“The second part of his apparatus was a square wire hanger. That was the receiver. If he was right, invisible waves would fly out from his transmitter, travel across the auditorium, and reach this metal hanger. To confirm that they had arrived, he had cut a tiny gap in the hanger. If an invisible wave arrived, it would have to cross that gap and would produce yet another spark.”— David Bodanis, Electric Universe
Squeeze Lime in Your Eye marks Kausik Mukhopadhyay’s triumphant return to the Indian art scene after many years spent in research, experiment and teaching at one of Bombay’s most energetic architecture schools. Like the protagonist of Ritwik Ghatak’s cinematic masterpiece, Ajantrik, Mukhopadhyay is happiest when he is talking to machines. His workspace is more laboratory or factory floor than studio, replete with motor components, IC chips, fretsaws, adzes, drills, drill bits, blowtorches, screwdrivers and cables of every conceivable size and specification (growing up as the son of an engineer, the artist embraced tools and the mechanical arts as part of his early socialisation). Improvising in the borderland between sculpture and mechanical object, he assembles and reconfigures the most fundamental machine elements – gears, levers, pulleys, motors – into complex, precarious choreographies.
Mukhopadhyay incarnates the archetype of the artist as inventor; his art-making is based on a voracious collecting practice. His primary material, as he puts it, is “discarded household gadgets”, the disjecta membra of a postcolonial economy that has made the transition from thrift to throwaway in a matter of decades. His assemblages are composed from parts found, crafted, repaired, repurposed from the tidal flows of white and brown goods on which we sail: toasters, kettles, ovens, printers, scanners, headphones, SLR cameras, computer keyboards, monitors, vacuum cleaners, and the occasional squat rotary-dial telephone that was once a standard feature of metropolitan Indian homes. Entire life cycles of manufacture, exchange and recycling are exposed to view through Mukhopadhyay’s orchestrations.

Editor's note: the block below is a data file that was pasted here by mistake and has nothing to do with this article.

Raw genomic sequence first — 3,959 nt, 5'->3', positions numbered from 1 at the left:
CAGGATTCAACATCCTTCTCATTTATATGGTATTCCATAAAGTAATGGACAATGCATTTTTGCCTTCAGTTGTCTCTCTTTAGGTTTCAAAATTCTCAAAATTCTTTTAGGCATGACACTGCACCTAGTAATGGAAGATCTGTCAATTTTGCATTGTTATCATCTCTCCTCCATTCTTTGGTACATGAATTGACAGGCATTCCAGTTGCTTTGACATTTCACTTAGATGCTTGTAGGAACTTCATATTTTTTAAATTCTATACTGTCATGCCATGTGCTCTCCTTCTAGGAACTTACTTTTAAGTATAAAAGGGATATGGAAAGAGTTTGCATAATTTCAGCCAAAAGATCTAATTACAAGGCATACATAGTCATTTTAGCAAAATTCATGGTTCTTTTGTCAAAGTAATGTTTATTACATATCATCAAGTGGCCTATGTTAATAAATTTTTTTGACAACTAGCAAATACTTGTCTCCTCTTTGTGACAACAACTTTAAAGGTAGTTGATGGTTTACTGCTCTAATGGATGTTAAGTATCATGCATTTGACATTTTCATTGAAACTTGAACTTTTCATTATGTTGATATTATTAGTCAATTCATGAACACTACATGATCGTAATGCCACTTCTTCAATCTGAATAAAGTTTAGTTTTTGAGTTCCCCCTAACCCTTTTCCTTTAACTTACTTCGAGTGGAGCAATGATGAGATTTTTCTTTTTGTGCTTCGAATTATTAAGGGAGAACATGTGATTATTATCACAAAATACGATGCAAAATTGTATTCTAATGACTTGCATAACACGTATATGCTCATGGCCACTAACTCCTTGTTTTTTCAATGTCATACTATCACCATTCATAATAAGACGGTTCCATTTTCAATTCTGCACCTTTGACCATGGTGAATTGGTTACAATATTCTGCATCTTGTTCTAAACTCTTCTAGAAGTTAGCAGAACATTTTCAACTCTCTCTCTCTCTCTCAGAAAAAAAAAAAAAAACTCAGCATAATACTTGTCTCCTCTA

Composed may not be the right word. Riffing on the scientific working model and the booby trap as they do, these fantastic, seemingly whimsical ensembles refuse to sit still. Once the artist and his acolytes have propitiated the deities who preside over the wiring, and the synapses have fired across the contacts, rotors whirl, printer carriages shuttle and chatter across take-up reels, alarms go off hooting and screeching. Calibrations of speed, an interplay of the regular and the erratic, a counterpoint between anticipation and unpredictability are integral to the performance: for these kinetic sculptures play their role in an eccentric ballet or marionette dance of mechanical and cybernetic objects. Depending on how the circuits are organised, these works can lie still until the viewer has been lulled into trustfulness, then burst, all-systems-go, into a festive, percussive momentum verging on frenzy. Exposing the innards of the machinery at his disposal, rendering these everyday objects startlingly unfamiliar, Mukhopadhyay celebrates the latent, too-naturalised magic of the mechanical: invisible waves and fields, signals passing through the ether, forces at a distance. He is the von Karajan of a high-spirited cacophony orchestra.